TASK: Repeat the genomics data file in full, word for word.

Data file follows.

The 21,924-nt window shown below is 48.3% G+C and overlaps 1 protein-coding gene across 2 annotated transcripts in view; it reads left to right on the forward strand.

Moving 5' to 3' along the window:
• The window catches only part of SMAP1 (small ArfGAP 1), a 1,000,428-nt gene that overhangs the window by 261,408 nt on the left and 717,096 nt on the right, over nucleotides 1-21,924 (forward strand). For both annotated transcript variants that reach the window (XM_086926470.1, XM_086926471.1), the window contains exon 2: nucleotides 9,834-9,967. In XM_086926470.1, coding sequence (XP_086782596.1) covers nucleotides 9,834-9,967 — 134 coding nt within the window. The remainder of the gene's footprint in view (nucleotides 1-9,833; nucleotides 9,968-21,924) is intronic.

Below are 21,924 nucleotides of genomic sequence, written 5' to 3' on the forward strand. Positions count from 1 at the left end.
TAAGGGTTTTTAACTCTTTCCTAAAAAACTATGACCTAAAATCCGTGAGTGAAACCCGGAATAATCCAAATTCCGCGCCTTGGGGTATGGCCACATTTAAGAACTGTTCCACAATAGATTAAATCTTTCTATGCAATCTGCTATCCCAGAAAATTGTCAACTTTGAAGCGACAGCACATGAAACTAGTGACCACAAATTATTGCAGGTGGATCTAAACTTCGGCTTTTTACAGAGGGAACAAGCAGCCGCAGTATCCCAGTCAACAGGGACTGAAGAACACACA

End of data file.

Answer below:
The 21,924-nt window shown below is 48.3% G+C and overlaps 1 protein-coding gene across 2 annotated transcripts in view; it reads left to right on the forward strand.

Moving 5' to 3' along the window:
• The window catches only part of SMAP1 (small ArfGAP 1), a 1,000,428-nt gene that overhangs the window by 261,408 nt on the left and 717,096 nt on the right, over nucleotides 1-21,924 (forward strand). For both annotated transcript variants that reach the window (XM_086926470.1, XM_086926471.1), the window contains exon 2: nucleotides 9,834-9,967. In XM_086926470.1, coding sequence (XP_086782596.1) covers nucleotides 9,834-9,967 — 134 coding nt within the window. The remainder of the gene's footprint in view (nucleotides 1-9,833; nucleotides 9,968-21,924) is intronic.

Below are 21,924 nucleotides of genomic sequence, written 5' to 3' on the forward strand. Positions count from 1 at the left end.
TAAGGGTTTTTAACTCTTTCCTAAAAAACTATGACCTAAAATCCGTGAGTGAAACCCGGAATAATCCAAATTCCGCGCCTTGGGGTATGGCCACATTTAAGAACTGTTCCACAATAGATTAAATCTTTCTATGCAATCTGCTATCCCAGAAAATTGTCAACTTTGAAGCGACAGCACATGAAACTAGTGACCACAAATTATTGCAGGTGGATCTAAACTTCGGCTTTTTACAGAGGGAACAAGCAGCCGCAGTATCCCAGTCAACAGGGACTGAAGAACACACA